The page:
I had two Focal Laser Ablation procedures to remove the cancer cells, one time in New York and the second time in Miami, a cutting edge procedure not yet entirely accepted. I remember laying face down inside an MRI tube, fully awake, aside from local anesthesia, listening to music by Enya, focusing on my breath while my mind was holding to the images of loved ones waiting outside the room and farther away. Roni, my platoon buddy, leaned over and whispered in my ear, “it will be alright.”
The table wheeled out of the machine, and the doctor adjusted the tiny optical fiber to the tumor’s precise location. Mind you, the entire prostate is the size of an almond. The doctors wheeled the table back in, the position accuracy rechecked by the imaging machine, and if all was okay, a heatwave was sent via the fiber probe to burn the cancer cell. Back and forth, it went for a couple of hours. Every time I felt the burning sensation, I took a deeper breath. The procedure was not as difficult as the long recovery that followed. It took quite a few months, a process I sum up with one word, bloody.
On a Sunday morning, a week after the second cancer removal procedure, I went to a dance class. I was still in discomfort and low energy. There was no cheerfulness in me. I positioned myself near a window, close to the bright sun rays. My dance was pretty static. I closed my eyes and rattled my wrists, touching whatever energies I could bring up and make them move. I wanted to dance inside my body where no one would see me. On that day, that was all I had. As the weeks and months moved on, I found myself, at times, dancing with the cancer, as if it was a fellow dancer, synchronizing our steps and energies with gentleness and love. At other times, my dance mimicked a Tai Chi master, moving in slow motion, with grace and intensity as if I was trained in that martial art. The one thing I could not do was to swirl. I did not have in me the lightness it requires.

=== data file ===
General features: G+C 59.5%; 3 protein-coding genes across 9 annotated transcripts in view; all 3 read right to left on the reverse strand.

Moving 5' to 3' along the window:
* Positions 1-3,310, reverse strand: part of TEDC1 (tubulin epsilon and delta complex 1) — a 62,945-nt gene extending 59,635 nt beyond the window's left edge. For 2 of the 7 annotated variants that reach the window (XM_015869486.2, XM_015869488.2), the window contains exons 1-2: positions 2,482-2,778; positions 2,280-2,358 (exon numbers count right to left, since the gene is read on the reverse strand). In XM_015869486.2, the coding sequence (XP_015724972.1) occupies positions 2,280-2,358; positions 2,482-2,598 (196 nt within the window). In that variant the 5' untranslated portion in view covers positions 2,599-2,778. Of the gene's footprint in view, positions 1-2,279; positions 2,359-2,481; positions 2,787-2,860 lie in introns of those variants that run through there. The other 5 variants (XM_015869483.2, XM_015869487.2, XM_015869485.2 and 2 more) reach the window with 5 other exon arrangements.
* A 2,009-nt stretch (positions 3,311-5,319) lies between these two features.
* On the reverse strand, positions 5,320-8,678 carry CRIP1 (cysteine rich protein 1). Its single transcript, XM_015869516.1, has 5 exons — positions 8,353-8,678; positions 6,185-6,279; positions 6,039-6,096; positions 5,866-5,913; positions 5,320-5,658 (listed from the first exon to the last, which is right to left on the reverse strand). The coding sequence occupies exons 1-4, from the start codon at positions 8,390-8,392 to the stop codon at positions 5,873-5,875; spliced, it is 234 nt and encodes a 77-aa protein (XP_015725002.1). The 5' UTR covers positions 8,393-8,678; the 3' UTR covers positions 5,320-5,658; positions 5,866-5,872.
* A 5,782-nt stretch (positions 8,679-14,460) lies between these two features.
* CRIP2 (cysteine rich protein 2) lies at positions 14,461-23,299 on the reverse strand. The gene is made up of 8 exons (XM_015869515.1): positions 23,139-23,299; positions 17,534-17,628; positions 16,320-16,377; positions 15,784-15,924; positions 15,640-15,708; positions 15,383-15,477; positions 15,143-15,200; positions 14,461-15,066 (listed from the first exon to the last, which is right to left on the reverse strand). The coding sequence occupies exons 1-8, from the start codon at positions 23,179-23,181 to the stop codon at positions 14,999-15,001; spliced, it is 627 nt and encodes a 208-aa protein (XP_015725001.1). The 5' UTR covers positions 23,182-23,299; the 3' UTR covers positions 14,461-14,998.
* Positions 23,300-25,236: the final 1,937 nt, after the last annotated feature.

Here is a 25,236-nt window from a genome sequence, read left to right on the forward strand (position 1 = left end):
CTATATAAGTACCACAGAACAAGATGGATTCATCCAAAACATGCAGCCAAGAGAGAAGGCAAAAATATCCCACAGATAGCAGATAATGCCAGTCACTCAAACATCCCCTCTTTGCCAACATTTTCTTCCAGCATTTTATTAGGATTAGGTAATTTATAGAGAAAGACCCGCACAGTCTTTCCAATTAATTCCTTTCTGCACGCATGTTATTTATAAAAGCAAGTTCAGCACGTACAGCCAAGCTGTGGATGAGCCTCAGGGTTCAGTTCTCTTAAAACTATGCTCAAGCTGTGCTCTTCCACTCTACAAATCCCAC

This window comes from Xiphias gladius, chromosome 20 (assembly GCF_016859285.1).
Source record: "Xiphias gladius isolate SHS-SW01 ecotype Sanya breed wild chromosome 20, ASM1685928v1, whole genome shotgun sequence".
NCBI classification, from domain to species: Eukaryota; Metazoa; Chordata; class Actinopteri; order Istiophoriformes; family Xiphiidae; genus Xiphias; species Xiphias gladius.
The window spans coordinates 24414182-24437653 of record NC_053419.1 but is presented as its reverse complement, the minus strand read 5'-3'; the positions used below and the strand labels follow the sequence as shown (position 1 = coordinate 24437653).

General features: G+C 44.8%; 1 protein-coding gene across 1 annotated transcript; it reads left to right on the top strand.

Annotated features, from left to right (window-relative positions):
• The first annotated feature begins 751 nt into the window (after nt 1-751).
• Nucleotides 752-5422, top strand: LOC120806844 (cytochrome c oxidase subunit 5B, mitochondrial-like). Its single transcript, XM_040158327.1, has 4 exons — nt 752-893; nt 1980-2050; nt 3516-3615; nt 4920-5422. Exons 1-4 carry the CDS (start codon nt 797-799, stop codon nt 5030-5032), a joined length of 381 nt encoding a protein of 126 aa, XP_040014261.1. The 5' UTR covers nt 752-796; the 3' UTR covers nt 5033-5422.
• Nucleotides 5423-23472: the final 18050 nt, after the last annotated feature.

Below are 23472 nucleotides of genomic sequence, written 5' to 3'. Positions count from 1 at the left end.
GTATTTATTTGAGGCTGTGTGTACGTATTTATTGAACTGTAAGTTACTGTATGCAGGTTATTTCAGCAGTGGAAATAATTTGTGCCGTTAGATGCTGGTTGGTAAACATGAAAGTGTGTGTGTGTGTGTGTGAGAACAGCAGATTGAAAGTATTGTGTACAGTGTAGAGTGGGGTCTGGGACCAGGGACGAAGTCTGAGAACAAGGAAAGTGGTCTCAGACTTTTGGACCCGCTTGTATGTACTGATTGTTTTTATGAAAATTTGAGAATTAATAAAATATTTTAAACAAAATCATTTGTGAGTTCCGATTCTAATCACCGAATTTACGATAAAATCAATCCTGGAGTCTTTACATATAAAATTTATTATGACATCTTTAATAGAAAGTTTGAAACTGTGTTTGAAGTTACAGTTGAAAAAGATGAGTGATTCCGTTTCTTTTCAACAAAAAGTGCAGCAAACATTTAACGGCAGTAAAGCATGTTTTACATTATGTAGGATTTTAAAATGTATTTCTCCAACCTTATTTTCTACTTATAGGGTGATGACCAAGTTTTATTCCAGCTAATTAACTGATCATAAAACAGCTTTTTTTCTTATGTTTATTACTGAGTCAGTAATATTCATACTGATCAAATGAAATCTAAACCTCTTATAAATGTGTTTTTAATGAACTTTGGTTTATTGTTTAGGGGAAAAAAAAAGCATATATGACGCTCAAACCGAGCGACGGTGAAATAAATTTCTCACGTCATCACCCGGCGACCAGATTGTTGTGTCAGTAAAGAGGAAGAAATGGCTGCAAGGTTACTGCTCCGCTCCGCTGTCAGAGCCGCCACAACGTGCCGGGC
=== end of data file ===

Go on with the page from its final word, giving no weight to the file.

It took a few years before swirling came back, and it did. I coined a term to describe my attitude towards my ailment, “surrender, without giving up,” by which I meant, to relinquish with grace that which I couldn’t control and at the same time to move forward. The critical challenge was to stop the fight and to accept that surrender is the ultimate act of freedom. This was a key turning point in my journey. In 2017 my doctors declared me cancer-free. Around that same time, a new dance teacher came into my life, Kate Shela, and her husband, Tim Booth.
I am a practitioner of a dance methodology that calls for personal interpretation and freedom of exploration while following a teacher’s instructions. The teacher leads the class through five rhythms of energies: Flowing, Staccato, Chaos, Lyrical, and Stillness. There is no choreography, but the soundtrack builds the structure. Kate and Tim thrive in Chaos; it’s the tempo that takes me into my primal state of being and the depth of my sadness. Often in Chaos, I connect with other dancers. I let their energies take me deeper and higher all at the same time. It’s the rhythm where I find my release and freedom. Dancing opened doors to locked rooms, some I never visited or did not know existed. It’s a somatic healing experience I have yet to find anything better. As the class progresses, the other rhythms lead me back towards integration with the oneness, which makes me who I am.